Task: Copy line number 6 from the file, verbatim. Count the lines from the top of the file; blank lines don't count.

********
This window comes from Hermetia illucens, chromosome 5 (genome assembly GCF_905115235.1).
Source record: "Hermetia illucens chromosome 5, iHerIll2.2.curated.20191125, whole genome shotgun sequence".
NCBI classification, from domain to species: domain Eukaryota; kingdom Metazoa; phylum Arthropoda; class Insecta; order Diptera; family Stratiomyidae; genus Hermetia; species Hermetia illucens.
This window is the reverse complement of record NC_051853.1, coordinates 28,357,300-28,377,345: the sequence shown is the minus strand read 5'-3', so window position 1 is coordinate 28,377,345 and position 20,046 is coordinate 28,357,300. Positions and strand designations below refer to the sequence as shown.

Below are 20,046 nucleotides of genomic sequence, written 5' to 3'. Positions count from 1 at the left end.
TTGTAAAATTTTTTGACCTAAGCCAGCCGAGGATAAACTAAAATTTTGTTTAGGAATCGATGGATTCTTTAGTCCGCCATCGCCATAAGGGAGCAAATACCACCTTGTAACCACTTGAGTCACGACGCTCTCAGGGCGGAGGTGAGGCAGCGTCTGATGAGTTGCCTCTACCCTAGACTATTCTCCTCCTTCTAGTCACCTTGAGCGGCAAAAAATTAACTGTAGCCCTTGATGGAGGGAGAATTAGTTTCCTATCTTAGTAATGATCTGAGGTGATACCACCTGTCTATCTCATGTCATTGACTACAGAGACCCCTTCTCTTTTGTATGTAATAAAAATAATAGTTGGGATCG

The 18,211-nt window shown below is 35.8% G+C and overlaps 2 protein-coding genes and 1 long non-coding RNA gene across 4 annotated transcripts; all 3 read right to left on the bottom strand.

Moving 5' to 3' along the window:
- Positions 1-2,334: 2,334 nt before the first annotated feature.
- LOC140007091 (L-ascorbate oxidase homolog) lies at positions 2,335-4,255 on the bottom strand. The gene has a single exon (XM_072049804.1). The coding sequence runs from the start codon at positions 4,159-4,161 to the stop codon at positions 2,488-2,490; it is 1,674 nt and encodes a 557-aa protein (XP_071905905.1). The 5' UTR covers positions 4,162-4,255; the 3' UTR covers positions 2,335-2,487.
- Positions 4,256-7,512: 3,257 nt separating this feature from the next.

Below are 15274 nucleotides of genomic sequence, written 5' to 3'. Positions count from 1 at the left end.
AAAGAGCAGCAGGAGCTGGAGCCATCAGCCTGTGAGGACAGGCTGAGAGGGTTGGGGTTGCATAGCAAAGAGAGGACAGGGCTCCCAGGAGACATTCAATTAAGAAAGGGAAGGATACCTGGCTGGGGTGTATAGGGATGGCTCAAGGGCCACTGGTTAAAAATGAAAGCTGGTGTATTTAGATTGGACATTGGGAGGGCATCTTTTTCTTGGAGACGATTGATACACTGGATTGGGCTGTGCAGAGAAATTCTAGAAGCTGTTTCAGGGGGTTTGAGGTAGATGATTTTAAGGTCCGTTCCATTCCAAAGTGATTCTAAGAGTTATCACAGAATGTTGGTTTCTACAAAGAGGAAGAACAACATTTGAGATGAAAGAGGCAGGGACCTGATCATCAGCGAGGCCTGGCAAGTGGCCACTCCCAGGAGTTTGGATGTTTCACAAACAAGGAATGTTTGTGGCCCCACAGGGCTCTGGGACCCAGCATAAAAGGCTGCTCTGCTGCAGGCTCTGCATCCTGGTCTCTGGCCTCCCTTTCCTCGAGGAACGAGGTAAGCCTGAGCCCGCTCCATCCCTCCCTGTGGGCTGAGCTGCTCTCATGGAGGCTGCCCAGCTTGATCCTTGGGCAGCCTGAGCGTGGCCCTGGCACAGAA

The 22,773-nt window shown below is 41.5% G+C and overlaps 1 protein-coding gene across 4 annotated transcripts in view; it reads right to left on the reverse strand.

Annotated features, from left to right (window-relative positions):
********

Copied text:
TTGTAAAATTTTTTGACCTAAGCCAGCCGAGGATAAACTAAAATTTTGTTTAGGAATCGATGGATTCTTTAGTCCGCCATCGCCATAAGGGAGCAAATACCACCTTGTAACCACTTGAGTCACGACGCTCTCAGGGCGGAGGTGAGGCAGCGTCTGATGAGTTGCCTCTACCCTAGACTATTCTCCTCCTTCTAGTCACCTTGAGCGGCAAAAAATTAACTGTAGCCCTTGATGGAGGGAGAATTAGTTTCCTATCTTAGTAATGATCTGAGGTGATACCACCTGTCTATCTCATGTCATTGACTACAGAGACCCCTTCTCTTTTGTATGTAATAAAAATAATAGTTGGGATCG